An ear-y tale

Among life’s little annoyances is wax buildup in ears. Why do our ears even have wax? Does it serve a purpose, other than to be bothersome and clog up your ear canals and just generally be kind of gross?

I asked the internet and this is what it said (answer is courtesy of

Earwax has several important jobs. First, it protects and moisturizes the skin of [sic] ear canal, preventing dry, itchy ears. Second, it contains special chemicals that fight off infections that could hurt the skin inside the ear canal. Finally, it acts as a shield between the outside world and the eardrum. When dust, dirt, and other things enter your ear, the earwax traps them so they can’t travel any further.

Apparently earwax will magically fall out of your ears without any action on your part. The same site says this explicitly:

If you want to get rid of earwax, here’s what you need to do: nothing!

I can do nothing quite well, so I am set. My doctor confirmed the same today (that no action is needed against wax, not that I generally excel at doing nothing) when I had both ears squirted repeatedly with a syringe of warm water to remove approximately two kilograms of embedded wax.

Before this squirting occurred, I spent 11 (!) nights putting drops of extra virgin olive oil in each ear before going to bed. Putting oil in your ears is as much fun as it sounds like. It generally didn’t dribble out, but laying on my side and waiting for the oil to settle/soak in for ten minutes night after night was not an experience I am eager to repeat. Much like ear wax itself, it was annoying and kind of yucky.

Speaking of, when the deed was done, I took a photo of the results floating in the container that I had to hold up to my ears to catch the water. It is kind of appalling to think that stuff was inside my body. Just thinking about it makes me not want to eat for the next week. Or year.

I thought about posting the photo here, perhaps behind a spoiler tag, but it’s just too vile. It will be my own special (?) memory. Maybe I’ll add some googly eyes to the container one day and then post it. For now, no one gets to see and everyone should be grateful.

Here’s to my ears not immediately clogging up again in a month’s time.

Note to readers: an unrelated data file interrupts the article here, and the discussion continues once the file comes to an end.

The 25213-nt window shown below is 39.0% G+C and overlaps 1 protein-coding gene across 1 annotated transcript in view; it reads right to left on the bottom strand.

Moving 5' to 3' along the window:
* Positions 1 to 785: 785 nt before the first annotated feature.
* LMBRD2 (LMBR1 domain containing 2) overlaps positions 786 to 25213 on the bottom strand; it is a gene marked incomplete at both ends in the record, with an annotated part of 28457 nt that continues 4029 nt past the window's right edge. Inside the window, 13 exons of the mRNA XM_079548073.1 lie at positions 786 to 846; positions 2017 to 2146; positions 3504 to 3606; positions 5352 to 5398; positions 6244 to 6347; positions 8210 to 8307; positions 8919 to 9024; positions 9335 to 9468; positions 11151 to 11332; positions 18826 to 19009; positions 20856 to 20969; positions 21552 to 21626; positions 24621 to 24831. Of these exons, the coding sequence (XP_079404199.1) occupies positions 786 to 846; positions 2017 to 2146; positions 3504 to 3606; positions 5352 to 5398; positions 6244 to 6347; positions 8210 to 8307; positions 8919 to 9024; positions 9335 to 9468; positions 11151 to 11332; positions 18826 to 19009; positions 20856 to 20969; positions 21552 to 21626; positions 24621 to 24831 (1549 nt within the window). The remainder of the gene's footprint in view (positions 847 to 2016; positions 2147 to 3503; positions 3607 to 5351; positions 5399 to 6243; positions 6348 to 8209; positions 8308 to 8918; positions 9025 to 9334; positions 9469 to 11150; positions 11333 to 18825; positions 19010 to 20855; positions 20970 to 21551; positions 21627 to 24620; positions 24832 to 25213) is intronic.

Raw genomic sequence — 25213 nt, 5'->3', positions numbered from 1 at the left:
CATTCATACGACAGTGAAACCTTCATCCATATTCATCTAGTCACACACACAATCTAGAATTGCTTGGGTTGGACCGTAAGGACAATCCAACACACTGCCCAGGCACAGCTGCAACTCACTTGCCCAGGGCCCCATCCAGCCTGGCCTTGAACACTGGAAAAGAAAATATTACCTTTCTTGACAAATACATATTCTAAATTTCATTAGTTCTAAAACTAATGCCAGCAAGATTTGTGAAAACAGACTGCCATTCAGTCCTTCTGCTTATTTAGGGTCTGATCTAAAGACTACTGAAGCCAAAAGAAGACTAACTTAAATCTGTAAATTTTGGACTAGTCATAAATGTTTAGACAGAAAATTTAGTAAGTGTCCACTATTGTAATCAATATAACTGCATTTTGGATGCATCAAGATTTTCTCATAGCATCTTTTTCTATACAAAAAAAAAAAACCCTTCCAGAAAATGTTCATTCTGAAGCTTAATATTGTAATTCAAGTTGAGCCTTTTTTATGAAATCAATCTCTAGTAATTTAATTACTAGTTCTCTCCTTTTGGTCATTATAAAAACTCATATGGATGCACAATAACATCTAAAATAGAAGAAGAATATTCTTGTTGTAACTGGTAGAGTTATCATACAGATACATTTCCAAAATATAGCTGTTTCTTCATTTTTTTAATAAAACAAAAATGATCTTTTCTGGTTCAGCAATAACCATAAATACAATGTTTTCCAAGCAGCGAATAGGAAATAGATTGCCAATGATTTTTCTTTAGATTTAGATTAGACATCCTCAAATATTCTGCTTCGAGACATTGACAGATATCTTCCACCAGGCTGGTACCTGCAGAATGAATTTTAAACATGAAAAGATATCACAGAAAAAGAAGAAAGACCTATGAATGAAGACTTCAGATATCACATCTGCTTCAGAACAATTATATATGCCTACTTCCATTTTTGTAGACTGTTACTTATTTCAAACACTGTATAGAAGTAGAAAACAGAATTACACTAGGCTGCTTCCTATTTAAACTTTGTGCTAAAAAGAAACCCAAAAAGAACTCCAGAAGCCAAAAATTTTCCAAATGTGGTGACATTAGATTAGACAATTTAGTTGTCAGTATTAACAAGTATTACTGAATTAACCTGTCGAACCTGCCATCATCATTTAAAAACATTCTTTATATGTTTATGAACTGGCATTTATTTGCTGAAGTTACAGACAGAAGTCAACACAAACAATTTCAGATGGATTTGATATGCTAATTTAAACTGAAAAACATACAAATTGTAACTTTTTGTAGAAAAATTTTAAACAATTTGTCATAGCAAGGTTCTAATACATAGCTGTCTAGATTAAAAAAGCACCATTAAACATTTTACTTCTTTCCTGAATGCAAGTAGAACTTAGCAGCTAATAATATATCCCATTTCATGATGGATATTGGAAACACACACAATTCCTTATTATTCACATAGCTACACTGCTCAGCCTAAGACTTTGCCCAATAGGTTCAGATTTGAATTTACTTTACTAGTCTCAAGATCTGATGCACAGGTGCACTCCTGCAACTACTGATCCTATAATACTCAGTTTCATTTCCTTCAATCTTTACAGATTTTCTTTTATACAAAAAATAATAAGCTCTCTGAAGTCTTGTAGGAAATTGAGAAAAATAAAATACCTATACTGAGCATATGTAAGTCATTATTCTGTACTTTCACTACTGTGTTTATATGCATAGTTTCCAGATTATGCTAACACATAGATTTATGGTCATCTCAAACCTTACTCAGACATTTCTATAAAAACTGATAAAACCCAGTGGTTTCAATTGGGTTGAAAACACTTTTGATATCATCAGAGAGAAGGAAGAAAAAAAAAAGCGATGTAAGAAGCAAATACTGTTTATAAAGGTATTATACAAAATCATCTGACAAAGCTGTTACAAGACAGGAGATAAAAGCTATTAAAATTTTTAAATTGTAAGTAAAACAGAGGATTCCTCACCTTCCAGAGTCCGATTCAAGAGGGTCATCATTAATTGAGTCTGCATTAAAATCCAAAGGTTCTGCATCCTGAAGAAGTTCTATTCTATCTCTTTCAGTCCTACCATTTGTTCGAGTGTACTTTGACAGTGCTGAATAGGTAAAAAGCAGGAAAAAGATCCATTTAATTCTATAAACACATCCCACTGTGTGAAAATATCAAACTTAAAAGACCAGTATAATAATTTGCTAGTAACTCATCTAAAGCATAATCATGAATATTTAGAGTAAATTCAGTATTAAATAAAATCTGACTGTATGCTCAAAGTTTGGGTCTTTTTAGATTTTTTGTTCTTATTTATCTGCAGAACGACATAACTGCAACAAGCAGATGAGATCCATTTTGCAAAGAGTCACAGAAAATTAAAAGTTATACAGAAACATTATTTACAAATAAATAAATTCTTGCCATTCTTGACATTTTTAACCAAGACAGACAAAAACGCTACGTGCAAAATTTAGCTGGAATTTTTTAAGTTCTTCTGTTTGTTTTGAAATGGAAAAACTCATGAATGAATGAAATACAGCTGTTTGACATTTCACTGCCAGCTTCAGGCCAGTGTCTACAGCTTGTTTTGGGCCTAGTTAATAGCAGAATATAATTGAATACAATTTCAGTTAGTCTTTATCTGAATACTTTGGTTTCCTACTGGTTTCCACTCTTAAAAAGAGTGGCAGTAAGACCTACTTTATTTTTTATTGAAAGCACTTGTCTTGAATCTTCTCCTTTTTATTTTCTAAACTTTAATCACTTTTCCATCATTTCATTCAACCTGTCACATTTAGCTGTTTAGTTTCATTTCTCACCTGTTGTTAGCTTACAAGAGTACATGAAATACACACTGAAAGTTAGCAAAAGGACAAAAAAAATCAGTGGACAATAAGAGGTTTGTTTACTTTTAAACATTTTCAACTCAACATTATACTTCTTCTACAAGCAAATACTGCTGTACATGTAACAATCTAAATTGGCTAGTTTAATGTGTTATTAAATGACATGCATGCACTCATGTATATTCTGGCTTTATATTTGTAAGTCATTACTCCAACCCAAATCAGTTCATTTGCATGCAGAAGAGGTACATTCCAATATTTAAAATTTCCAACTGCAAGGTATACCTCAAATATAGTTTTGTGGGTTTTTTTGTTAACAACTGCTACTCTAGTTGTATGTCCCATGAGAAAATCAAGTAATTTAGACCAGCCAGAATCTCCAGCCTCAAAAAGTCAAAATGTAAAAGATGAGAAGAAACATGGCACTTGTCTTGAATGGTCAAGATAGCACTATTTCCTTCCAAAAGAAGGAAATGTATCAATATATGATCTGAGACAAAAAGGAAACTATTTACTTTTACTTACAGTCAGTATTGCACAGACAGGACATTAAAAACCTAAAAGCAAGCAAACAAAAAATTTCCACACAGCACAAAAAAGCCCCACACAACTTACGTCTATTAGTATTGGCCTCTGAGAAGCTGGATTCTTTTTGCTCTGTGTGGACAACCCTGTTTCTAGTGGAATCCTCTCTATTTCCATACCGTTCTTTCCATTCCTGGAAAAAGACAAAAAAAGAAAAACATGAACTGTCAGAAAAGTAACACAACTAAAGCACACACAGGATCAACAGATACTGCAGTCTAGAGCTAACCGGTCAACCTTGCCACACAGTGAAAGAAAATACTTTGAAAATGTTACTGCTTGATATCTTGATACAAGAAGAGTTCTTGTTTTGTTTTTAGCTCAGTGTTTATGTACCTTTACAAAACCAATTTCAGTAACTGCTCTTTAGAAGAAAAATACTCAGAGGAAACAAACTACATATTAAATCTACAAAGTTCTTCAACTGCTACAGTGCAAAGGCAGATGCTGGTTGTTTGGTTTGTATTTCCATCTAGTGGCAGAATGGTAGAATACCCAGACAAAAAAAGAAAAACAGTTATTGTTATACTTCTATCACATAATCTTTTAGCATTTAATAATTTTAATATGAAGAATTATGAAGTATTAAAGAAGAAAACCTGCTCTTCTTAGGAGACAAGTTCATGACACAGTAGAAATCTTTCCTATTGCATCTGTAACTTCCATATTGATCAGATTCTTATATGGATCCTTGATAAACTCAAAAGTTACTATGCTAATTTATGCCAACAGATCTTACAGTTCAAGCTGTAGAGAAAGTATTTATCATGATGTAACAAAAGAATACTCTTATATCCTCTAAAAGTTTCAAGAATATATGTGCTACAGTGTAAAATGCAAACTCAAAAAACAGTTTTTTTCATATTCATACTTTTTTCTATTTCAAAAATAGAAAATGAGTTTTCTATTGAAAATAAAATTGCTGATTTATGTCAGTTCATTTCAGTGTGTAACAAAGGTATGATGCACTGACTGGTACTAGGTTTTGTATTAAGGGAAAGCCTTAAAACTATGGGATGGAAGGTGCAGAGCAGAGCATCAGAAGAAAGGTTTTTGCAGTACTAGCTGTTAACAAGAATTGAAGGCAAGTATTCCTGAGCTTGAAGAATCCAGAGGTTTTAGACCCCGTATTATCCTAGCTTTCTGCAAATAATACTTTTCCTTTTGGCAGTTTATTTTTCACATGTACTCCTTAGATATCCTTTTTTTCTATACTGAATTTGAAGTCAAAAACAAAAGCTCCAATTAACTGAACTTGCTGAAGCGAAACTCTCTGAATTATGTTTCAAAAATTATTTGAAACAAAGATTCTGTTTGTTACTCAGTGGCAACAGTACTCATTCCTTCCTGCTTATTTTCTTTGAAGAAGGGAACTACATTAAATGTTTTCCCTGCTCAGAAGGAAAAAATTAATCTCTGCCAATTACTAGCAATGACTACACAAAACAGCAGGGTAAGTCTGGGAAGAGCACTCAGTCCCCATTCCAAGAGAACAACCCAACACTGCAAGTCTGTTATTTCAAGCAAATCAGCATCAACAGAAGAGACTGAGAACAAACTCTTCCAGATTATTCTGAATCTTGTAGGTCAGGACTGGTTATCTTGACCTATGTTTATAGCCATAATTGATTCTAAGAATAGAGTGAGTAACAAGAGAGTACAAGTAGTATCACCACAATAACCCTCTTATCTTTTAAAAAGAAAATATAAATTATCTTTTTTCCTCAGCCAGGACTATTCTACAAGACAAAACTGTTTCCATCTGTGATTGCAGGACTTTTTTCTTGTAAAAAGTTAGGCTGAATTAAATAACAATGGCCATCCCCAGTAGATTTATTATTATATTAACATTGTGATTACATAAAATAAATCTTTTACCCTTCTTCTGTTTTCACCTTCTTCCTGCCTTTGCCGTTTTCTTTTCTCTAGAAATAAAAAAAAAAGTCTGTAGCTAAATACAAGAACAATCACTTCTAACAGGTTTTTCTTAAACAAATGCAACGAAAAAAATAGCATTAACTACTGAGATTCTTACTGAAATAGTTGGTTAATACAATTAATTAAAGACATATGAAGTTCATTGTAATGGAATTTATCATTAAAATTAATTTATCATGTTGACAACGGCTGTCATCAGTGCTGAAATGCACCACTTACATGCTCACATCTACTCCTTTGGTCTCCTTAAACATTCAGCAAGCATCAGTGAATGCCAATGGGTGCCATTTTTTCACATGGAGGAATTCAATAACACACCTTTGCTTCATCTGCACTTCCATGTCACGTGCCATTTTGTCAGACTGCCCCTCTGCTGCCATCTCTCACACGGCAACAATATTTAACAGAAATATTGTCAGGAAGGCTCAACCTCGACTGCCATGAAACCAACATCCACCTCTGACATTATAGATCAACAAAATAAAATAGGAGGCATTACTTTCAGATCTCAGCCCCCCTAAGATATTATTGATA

An ear-ie feeling

Today I went to the doctor because my efforts to remove wax from my left ear failed, though I did manage to loosen whatever was in there (wax, actually) enough to make it even more annoying than before.

My doctor recalled the old days of the giant metal syringe, which I remember being used on me once as a child. The fact that I vividly recall this is a testament to how awful an experience it was to have water hosed into my ear via a giant metal syringe.

The procedure today was done using a much smaller tube-like device that does the same thing (shoot warm water into the ear) but in a gentler manner. The procedure required four steps to complete: hose the ear, use a plastic picker thing to hook what was jostled loose (it sounds gross and trust me, it was), then the same two steps repeated.

The two chunks of wax were not insignificant in size. The doctor noted the skin inside the ear looked irritated due to these mini-boulders being lodged in there for the better part of a year.

I wouldn’t be surprised if I have nightmares tonight with the two balls of wax appearing as evil twins to torment me.

And while I can’t say I can hear better out of the left ear now, it definitely feels better.

Stupid wax.

An earful

On June 12th I attended the Miss WESA competition at Celebrities. Being a drag show in a gay club you might imagine that there was loud dance music playing. You would be correct.

I have not been to a club of any sort in quite awhile so the experience left me a bit dazed, though I enjoyed the show. During the competition I was on the dance floor with several guys from the Vancity team. To our left several people would whistle every time someone came onto the stage or did something — anything, it seemed. Their whistles were of a high-pitched, squealing variety that would make dogs bark then go insane. I flinched every time. My left ear felt like it was being stabbed. I did not like this.

The next day my ears were ringing, which did not surprise nor even bother me. A few days passed, the ringing stopped and all was well. Or was it? Dun dun dun!

The answer is no, all was not well, alas. A week after the show I could hear a distinct ringing in the left ear that matched my heartbeat. It’s one of those sounds that once you hear it, once you notice it, it becomes very difficult to ignore. I tried and failed.

I went to the clinic and the doctor explained that the ear became irritated and fluid had built up. The artery near the eardrum was pulsing against the fluid, hence the ringing. He prescribed an aggressive steam treatment to clear the nasal passages and get it to ‘pop’. He recommended tea (I have tea!), hot showers (every day), a vaporizer (do not have) and maybe even a towel over the head with a steaming pot of water underneath (sure, why not?)

I tried all of these things except the vaporizer. Keeping your head under a towel while steam wafts into your face is not exactly an unpleasant experience but it is a rather damp one. I don’t recommend it.

Alas, after over a week of this I noticed no change and under doctor’s orders returned to the clinic for a reassessment. The second doctor said there was no fluid in the ear, so perhaps I misunderstood the first doctor. He theorized that there was inflammation or blockage in the nasal area and prescribed a nasal spray I am to use for a week. Two shots in each nostril twice a day. I started this treatment today and I offer two observations:

1. This better work!
2. Shooting a liquid up your nose is grossbuckets.

Next time I’m wearing earplugs.